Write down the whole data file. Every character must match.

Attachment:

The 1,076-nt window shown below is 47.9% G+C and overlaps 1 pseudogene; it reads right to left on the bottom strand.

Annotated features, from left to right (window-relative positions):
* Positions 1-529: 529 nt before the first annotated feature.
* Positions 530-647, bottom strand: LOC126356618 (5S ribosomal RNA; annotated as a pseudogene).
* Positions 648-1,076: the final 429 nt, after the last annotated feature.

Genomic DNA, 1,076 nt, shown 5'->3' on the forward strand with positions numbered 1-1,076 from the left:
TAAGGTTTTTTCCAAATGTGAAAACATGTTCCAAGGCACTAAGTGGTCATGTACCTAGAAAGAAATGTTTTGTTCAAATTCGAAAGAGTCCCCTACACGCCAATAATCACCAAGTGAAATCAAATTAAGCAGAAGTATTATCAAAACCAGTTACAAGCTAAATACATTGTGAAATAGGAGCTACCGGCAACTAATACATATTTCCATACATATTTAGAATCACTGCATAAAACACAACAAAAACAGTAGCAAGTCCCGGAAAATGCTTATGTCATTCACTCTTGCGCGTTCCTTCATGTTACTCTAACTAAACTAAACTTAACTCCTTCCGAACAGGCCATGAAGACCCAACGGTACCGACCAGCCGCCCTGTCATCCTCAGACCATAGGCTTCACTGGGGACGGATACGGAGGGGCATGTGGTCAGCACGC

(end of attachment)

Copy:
The 1,076-nt window shown below is 47.9% G+C and overlaps 1 pseudogene; it reads right to left on the bottom strand.

Annotated features, from left to right (window-relative positions):
* Positions 1-529: 529 nt before the first annotated feature.
* Positions 530-647, bottom strand: LOC126356618 (5S ribosomal RNA; annotated as a pseudogene).
* Positions 648-1,076: the final 429 nt, after the last annotated feature.

Genomic DNA, 1,076 nt, shown 5'->3' on the forward strand with positions numbered 1-1,076 from the left:
TAAGGTTTTTTCCAAATGTGAAAACATGTTCCAAGGCACTAAGTGGTCATGTACCTAGAAAGAAATGTTTTGTTCAAATTCGAAAGAGTCCCCTACACGCCAATAATCACCAAGTGAAATCAAATTAAGCAGAAGTATTATCAAAACCAGTTACAAGCTAAATACATTGTGAAATAGGAGCTACCGGCAACTAATACATATTTCCATACATATTTAGAATCACTGCATAAAACACAACAAAAACAGTAGCAAGTCCCGGAAAATGCTTATGTCATTCACTCTTGCGCGTTCCTTCATGTTACTCTAACTAAACTAAACTTAACTCCTTCCGAACAGGCCATGAAGACCCAACGGTACCGACCAGCCGCCCTGTCATCCTCAGACCATAGGCTTCACTGGGGACGGATACGGAGGGGCATGTGGTCAGCACGC